The Toyota C-HR compact crossover has rolled into Australian showrooms priced from $26,900 before on-road costs and is set to take on the big hitters in its burgeoning segment, including the Mazda CX-3, Mitsubishi ASX and Honda HR-V.
A manual gearbox is only offered in the base C-HR two-wheel-drive range-opener, with the option of a continuously variable transmission (CVT) adding $2000 to the price.
Additionally, buyers can also opt for all-wheel drive – which can send half the engine's torque to the rear wheels when required – for another $2000, but it is paired exclusively with the CVT, totalling $30,990 for the entry-level specification when these two drivetrain options are added together.
The range-topping Koba variant is available with either 2WD for $33,290 or 4WD for $35,290 and offers higher specification levels for the extra $4300.
The CVT has a manual mode featuring seven simulated ratios for increased driving pleasure.
A 1.2-litre turbocharged four-cylinder petrol engine makes its debut for Toyota Australia in the C-HR, producing 85kW of power from 5200–5600rpm and 185Nm of torque between 1500rpm-4000rpm.
Fuel economy is rated from 6.3 litres per 100 kilometres for the combined cycle test, while CO2 emissions start at 141 grams per kilometre.
The six-speed manual gearbox offers rev-matching for smoother gear changes, while the CVT has a manual mode featuring seven simulated ratios for increased driving pleasure.
Normal, Eco and Sport driving modes are available on all variants, which vary throttle response and steering weight, as well as CVT behaviour on self-shifting versions.
The C-HR's four-seat configuration offers similar levels of comfort to the Corolla, as well as 377 litres of luggage space and a 60/40 split-fold rear seat.
Standard equipment levels for the range-opening C-HR include a 6.1-inch multimedia touchscreen with satellite navigation, six-speaker sound system, dual-zone automatic air conditioning, rain-sensing wipers, 4.2-inch multi-info driver display, electronic park brake, auto-dimming rearview mirror and 17-inch wheels.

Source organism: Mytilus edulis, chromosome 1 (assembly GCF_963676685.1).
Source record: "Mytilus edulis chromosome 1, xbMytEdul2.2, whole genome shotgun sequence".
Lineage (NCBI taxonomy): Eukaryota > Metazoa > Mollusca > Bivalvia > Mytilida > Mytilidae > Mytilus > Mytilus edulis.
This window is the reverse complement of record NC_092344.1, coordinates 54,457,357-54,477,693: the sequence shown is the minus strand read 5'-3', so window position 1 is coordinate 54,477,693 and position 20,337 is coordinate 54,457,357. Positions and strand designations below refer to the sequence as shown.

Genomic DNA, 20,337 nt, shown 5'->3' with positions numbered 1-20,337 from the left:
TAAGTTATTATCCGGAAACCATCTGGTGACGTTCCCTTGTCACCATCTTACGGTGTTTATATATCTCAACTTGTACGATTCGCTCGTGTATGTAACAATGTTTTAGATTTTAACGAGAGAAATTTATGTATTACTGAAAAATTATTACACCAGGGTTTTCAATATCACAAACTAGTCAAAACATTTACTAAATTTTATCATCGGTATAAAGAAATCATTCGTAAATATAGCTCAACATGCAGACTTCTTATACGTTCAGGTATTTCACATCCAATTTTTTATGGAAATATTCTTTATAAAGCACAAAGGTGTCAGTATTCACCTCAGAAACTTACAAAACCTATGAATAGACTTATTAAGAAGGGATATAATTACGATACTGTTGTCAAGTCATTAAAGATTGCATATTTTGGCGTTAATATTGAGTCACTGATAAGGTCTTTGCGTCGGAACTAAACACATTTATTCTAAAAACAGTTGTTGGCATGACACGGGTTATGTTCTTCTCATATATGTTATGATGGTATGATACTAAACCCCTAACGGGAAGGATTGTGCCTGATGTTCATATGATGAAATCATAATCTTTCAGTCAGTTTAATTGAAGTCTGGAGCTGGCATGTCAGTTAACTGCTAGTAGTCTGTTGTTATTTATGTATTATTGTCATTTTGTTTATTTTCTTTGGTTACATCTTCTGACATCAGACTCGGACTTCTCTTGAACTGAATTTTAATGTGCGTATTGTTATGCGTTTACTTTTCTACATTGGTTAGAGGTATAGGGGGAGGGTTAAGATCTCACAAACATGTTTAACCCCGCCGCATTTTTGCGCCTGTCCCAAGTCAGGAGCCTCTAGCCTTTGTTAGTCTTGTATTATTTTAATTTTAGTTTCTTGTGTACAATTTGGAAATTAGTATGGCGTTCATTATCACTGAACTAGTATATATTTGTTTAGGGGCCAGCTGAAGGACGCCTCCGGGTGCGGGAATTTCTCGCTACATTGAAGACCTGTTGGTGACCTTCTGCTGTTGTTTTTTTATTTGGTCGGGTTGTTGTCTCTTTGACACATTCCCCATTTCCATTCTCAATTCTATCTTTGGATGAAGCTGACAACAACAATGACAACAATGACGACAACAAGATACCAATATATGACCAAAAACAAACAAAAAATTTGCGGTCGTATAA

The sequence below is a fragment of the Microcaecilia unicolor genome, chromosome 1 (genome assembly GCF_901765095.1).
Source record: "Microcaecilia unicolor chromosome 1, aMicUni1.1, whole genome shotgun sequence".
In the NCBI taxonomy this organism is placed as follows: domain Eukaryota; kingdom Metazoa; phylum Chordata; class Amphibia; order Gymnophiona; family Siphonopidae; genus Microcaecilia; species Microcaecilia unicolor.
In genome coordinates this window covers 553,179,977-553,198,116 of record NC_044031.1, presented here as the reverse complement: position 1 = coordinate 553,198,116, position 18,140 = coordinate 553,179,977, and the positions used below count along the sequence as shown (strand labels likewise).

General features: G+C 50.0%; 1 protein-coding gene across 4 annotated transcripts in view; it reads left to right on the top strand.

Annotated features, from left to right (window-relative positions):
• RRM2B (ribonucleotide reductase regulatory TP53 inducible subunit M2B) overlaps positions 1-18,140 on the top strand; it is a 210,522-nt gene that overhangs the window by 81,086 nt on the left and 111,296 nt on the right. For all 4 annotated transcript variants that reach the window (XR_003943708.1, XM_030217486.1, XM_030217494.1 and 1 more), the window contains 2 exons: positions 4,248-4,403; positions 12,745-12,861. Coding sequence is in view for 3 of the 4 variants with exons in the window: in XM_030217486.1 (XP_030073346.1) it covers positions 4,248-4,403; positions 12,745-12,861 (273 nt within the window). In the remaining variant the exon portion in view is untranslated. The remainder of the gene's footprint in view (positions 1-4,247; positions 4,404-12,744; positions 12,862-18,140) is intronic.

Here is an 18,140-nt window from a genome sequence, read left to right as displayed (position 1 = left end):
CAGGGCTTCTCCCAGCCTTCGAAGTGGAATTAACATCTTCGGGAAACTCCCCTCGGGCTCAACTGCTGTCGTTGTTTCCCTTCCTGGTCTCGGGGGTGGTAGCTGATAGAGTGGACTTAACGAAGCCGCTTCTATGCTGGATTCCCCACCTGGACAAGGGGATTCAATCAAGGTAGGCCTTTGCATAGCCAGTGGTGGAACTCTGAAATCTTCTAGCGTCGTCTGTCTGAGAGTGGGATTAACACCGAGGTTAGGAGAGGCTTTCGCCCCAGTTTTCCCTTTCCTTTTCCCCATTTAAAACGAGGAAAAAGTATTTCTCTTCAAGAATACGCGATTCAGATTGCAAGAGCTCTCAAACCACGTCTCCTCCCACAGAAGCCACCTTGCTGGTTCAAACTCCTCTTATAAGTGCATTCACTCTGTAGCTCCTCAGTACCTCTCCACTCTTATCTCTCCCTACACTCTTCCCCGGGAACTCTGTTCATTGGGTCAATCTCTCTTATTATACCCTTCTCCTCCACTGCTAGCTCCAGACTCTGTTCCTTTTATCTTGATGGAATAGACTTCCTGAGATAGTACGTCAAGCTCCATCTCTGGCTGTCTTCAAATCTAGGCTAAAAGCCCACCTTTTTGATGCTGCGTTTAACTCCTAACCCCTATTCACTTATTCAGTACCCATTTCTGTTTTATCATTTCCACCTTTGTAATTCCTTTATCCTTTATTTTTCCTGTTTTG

Meanwhile, the included suite of safety and driver assistance technologies is highlighted by seven airbags, adaptive cruise control, auto emergency braking, lane departure alert, reversing camera, front and rear parking sensors, blind-spot monitor, rear cross-traffic alert and hill-start assist.
Koba variants add to this level of standard kit with leather-accented seats, keyless entry and ignition, larger 18-inch alloy wheels, LED headlights and 'nanoe' technology that helps moisturise cabin air.
Customisation is also one of the C-HR's focuses.
The Japanese-built SUV's full name is Coupe High Rider, which the company says is a comment on its exciting blend of hatchback and coupe-like styling with the presence of a more traditional high-riding vehicle.
A two-tone paint option can be had on the C-HR Koba for $450, which adds either a white or black roof in specific colour combinations.
Customisation is also one of the C-HR's focuses with eight different alloy wheel designs, roof cross bars and coloured exterior garnishes, mirror covers and wheel caps.
Capped-price servicing will be offered on the C-HR – a first for Toyota in Australia – with annual services during the five-year period costing $195 each.
Is the C-HR's styling too much of a departure from Toyota's usually conservative approach? Tell us what you think in the comments below.